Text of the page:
Climate & Social Justice

Urban Tree Canopy Must Cover Every Neighborhood

Providence lacks equal access to green space


In the early 1900s, Providence was home to some 50,000 street trees. An inventory conducted in 1980 recorded just 22,320. (istock)

PROVIDENCE — Numerous studies have suggested that urban green space improves public health. Trees clean the air and cool a neighborhood. Parks encourage exercise and lower stress levels. In fact, a recent study found that Providence’s urban forest is a “vital environmental resource that significantly improves air quality, water quality, and the well-being of residents.”

This graphic shows the percentage of Providence’s tree cover by neighborhood in 2007. (City of Providence)

This precious commodity, however, is often clustered in affluent areas. Minority and low-income residents tend to live in neighborhoods covered in the gray and black of concrete and asphalt.

Providence, like many urban areas, lacks equal access to green space. The city’s total tree cover is a little more than 23 percent, according to Doug Still, Providence’s city forester. As the graphic above shows, the affluent neighborhoods of Blackstone, College Hill and Wayland have the highest percentage of tree cover. (The south Elmwood neighborhood is home to Roger Williams Park).

Eight West Side and South Side neighborhoods are all below the citywide average for tree cover. (The industrial Washington Park neighborhood is home to the Port of Providence).

Despite a slow and steady greening of these neighborhoods, a 2010 study by the Brown University Center for Environmental Studies found the distribution of trees within Providence to be uneven, with the city’s lower income neighborhoods having less canopy cover.

Access to green space is important because these areas have been associated with economic, psychological and cultural benefits.

“Providence’s urban forest — the population of public and private trees that grow along city streets and in parks, backyards, institutional property, natural areas, and other places — is vital to the city’s environment and quality of life,” according to the 50-page report released in February entitled “Providence’s Urban Forest: Structure, Effects and Values.”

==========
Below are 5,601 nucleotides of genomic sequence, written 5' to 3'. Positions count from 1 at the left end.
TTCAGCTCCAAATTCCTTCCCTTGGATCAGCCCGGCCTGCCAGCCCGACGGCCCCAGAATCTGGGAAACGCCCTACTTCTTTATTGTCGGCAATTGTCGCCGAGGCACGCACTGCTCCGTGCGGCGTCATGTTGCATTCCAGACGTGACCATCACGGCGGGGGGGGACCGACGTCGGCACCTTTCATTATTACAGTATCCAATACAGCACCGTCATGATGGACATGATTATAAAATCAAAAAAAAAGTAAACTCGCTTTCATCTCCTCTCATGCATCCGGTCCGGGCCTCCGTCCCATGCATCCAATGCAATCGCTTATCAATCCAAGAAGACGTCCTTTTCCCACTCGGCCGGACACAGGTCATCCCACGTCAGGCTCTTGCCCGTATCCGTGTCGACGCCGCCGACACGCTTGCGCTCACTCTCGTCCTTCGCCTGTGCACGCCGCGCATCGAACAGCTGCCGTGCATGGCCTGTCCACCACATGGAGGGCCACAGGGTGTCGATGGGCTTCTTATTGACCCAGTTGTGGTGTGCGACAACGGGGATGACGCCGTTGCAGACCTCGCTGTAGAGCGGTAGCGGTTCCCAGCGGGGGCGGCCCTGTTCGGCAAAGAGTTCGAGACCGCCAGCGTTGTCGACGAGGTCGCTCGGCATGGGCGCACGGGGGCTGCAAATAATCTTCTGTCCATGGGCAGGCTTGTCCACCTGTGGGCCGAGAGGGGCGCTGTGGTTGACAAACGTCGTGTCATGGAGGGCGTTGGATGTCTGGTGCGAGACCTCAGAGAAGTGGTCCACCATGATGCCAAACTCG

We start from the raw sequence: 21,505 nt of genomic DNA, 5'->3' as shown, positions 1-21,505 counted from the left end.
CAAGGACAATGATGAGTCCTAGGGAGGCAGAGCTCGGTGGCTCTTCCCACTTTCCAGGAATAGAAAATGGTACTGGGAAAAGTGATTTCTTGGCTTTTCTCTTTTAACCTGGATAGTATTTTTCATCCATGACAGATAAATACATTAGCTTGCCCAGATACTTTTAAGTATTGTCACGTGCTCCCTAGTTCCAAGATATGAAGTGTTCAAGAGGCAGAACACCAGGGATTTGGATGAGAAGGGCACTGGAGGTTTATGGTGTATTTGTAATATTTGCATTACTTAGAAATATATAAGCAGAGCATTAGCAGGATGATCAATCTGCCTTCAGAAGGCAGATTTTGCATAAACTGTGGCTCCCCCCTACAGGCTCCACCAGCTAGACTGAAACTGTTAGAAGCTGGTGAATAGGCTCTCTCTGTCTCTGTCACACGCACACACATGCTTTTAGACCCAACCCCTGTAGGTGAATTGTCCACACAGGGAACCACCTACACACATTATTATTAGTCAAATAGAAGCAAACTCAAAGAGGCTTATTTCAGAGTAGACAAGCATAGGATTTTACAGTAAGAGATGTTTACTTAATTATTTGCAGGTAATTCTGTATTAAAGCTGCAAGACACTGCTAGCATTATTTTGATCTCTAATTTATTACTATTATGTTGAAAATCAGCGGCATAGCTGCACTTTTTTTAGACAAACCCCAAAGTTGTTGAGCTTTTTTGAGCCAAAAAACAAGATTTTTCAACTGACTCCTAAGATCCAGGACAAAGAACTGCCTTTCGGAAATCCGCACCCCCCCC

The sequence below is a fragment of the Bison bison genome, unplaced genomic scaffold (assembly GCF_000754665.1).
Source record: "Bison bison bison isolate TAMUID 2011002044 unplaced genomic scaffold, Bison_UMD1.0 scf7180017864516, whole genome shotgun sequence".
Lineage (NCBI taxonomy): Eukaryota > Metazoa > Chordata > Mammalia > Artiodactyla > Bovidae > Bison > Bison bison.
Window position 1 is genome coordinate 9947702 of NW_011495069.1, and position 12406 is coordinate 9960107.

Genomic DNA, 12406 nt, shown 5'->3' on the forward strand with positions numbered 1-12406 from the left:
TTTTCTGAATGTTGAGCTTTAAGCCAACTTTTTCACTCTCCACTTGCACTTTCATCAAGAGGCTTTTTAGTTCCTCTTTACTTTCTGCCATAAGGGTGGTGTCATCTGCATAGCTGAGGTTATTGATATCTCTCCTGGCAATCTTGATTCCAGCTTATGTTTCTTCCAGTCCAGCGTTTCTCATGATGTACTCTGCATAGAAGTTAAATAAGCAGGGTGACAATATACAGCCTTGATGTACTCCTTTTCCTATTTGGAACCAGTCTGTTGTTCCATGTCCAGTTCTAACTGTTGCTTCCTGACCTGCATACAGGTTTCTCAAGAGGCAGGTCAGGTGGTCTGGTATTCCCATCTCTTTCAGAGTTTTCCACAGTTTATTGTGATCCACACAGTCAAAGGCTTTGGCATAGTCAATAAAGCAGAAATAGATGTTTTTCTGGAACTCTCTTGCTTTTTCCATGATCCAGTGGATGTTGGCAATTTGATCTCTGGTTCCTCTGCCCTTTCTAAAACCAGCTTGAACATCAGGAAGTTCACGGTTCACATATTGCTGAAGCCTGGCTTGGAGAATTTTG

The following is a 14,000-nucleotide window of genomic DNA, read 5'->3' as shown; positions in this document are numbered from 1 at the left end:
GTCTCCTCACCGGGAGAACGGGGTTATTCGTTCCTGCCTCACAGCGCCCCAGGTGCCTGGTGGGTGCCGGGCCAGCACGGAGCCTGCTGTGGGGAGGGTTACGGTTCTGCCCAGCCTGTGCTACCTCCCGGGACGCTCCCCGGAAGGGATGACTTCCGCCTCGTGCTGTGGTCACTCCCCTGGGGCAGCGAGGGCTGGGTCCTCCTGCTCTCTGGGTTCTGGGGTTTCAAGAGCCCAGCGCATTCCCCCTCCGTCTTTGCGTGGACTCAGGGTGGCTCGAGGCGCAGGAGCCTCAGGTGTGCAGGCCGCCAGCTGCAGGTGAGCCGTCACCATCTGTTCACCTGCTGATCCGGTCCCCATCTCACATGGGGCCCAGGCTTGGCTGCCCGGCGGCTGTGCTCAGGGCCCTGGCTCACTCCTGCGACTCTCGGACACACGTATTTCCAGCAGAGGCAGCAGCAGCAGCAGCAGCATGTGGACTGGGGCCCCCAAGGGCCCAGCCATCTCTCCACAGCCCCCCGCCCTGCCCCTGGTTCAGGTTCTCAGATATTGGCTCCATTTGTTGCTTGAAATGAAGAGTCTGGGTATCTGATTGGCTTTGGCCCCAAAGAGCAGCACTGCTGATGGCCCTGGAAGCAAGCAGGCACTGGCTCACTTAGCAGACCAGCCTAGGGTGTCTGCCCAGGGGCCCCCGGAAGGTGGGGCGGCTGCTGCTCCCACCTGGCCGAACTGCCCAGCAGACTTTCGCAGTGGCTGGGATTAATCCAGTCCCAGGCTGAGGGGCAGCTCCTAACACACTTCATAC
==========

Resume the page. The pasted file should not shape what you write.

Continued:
“A healthy tree canopy provides essential ecological functions that can now be quantified. Trees filter the air of pollution; reduce water runoff that affects water quality; moderate urban temperatures in summer; reduce energy consumption and therefore pollution emitted by power plants; and store carbon in their wood. Trees also provide habitat for wildlife, raise the resale value of homes, and help business by making commercial districts attractive and comfortable for shopping.”

In the early 1900s, Providence was home to some 50,000 street trees. An inventory conducted in 1980 recorded just 22,320 — in seven decades more than half had been lost and never replaced. In an urban environment, street trees must be replanted to compensate for loss from age, disease, rogue vehicles and the demand for more parking.

Since 1988, in an effort to green up the city, especially in often-overlooked neighborhoods, the Providence Neighborhood Planting Program (PNPP) has co-funded the planting of nearly 7,000 street trees, with the help of many neighborhood groups and the Providence Parks Department.

Last month, the PNPP teamed up with the Friends of Knight Memorial Library, the Rhode Island Student Climate Coalition, and local elementary and middle-school students to run the “Tree Tag Project.” The project featured a short series of interactive workshops designed to teach children the importance of trees in urban environments.

On April 26, project participants, neighbors and community volunteers planted 78 trees on the city’s South Side.

“The importance of urban trees goes well beyond providing shade, cleaning the air and reducing erosion,” said Doug Victor, a Friends of Knight Memorial Library member who helped coordinate the Tree Tag Project. “Every child needs to be connected to the environment … have a chance to climb a tree.”

Brown University junior Yi Fanzhang volunteered helping the students with their after-school art projects.

“It’s an issue of equality,” he said. “The Brown University campus is full of shade-providing trees. It’s impressive. Then three or four miles away, it’s a different environment entirely. Trees are important and we wanted to demonstrate their importance.”

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  1. There is evidence trees also improve property values.
    A step forward is allowing overnight street parking as before that was allowed so many green spaces were paved over for ever more parking. It would also help if minimum parking zoning regulations were eased or eliminated. Developers also need an incentive to leave trees when building. Such policies would also help reduce runoff from paved surfaces, which is responsible for the vast increase in Bay Commission sewer bills, and still more increases are scheduled.

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